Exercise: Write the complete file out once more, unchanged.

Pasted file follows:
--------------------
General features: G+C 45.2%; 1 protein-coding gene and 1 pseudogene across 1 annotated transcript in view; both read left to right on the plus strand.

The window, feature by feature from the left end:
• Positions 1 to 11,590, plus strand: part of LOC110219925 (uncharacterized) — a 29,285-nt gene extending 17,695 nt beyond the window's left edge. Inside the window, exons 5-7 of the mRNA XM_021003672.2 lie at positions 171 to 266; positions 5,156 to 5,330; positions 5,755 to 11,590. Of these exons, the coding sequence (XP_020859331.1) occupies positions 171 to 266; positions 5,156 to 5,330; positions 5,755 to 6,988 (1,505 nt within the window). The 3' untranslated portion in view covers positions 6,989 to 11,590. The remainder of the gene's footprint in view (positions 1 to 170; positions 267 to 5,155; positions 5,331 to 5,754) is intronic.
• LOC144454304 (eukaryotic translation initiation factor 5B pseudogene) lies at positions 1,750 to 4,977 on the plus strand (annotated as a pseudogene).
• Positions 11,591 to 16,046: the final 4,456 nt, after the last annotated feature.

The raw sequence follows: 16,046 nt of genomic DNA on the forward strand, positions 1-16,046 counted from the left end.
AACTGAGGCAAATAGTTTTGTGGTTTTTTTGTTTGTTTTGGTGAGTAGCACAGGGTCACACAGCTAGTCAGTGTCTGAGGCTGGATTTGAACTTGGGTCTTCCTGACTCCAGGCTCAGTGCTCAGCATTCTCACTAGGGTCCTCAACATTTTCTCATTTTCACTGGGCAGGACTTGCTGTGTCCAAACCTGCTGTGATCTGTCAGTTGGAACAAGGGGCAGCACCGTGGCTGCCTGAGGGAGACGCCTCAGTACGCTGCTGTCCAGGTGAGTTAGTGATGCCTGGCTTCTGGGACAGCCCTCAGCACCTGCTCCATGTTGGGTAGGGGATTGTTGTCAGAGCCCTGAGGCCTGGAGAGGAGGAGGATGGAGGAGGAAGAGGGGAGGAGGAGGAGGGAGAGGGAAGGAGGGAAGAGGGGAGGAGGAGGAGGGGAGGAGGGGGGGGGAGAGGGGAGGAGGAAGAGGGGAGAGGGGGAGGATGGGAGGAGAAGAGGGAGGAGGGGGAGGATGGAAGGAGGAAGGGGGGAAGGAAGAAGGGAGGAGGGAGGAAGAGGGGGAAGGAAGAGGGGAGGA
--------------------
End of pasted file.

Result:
General features: G+C 45.2%; 1 protein-coding gene and 1 pseudogene across 1 annotated transcript in view; both read left to right on the plus strand.

The window, feature by feature from the left end:
• Positions 1 to 11,590, plus strand: part of LOC110219925 (uncharacterized) — a 29,285-nt gene extending 17,695 nt beyond the window's left edge. Inside the window, exons 5-7 of the mRNA XM_021003672.2 lie at positions 171 to 266; positions 5,156 to 5,330; positions 5,755 to 11,590. Of these exons, the coding sequence (XP_020859331.1) occupies positions 171 to 266; positions 5,156 to 5,330; positions 5,755 to 6,988 (1,505 nt within the window). The 3' untranslated portion in view covers positions 6,989 to 11,590. The remainder of the gene's footprint in view (positions 1 to 170; positions 267 to 5,155; positions 5,331 to 5,754) is intronic.
• LOC144454304 (eukaryotic translation initiation factor 5B pseudogene) lies at positions 1,750 to 4,977 on the plus strand (annotated as a pseudogene).
• Positions 11,591 to 16,046: the final 4,456 nt, after the last annotated feature.

The raw sequence follows: 16,046 nt of genomic DNA on the forward strand, positions 1-16,046 counted from the left end.
AACTGAGGCAAATAGTTTTGTGGTTTTTTTGTTTGTTTTGGTGAGTAGCACAGGGTCACACAGCTAGTCAGTGTCTGAGGCTGGATTTGAACTTGGGTCTTCCTGACTCCAGGCTCAGTGCTCAGCATTCTCACTAGGGTCCTCAACATTTTCTCATTTTCACTGGGCAGGACTTGCTGTGTCCAAACCTGCTGTGATCTGTCAGTTGGAACAAGGGGCAGCACCGTGGCTGCCTGAGGGAGACGCCTCAGTACGCTGCTGTCCAGGTGAGTTAGTGATGCCTGGCTTCTGGGACAGCCCTCAGCACCTGCTCCATGTTGGGTAGGGGATTGTTGTCAGAGCCCTGAGGCCTGGAGAGGAGGAGGATGGAGGAGGAAGAGGGGAGGAGGAGGAGGGAGAGGGAAGGAGGGAAGAGGGGAGGAGGAGGAGGGGAGGAGGGGGGGGGAGAGGGGAGGAGGAAGAGGGGAGAGGGGGAGGATGGGAGGAGAAGAGGGAGGAGGGGGAGGATGGAAGGAGGAAGGGGGGAAGGAAGAAGGGAGGAGGGAGGAAGAGGGGGAAGGAAGAGGGGAGGA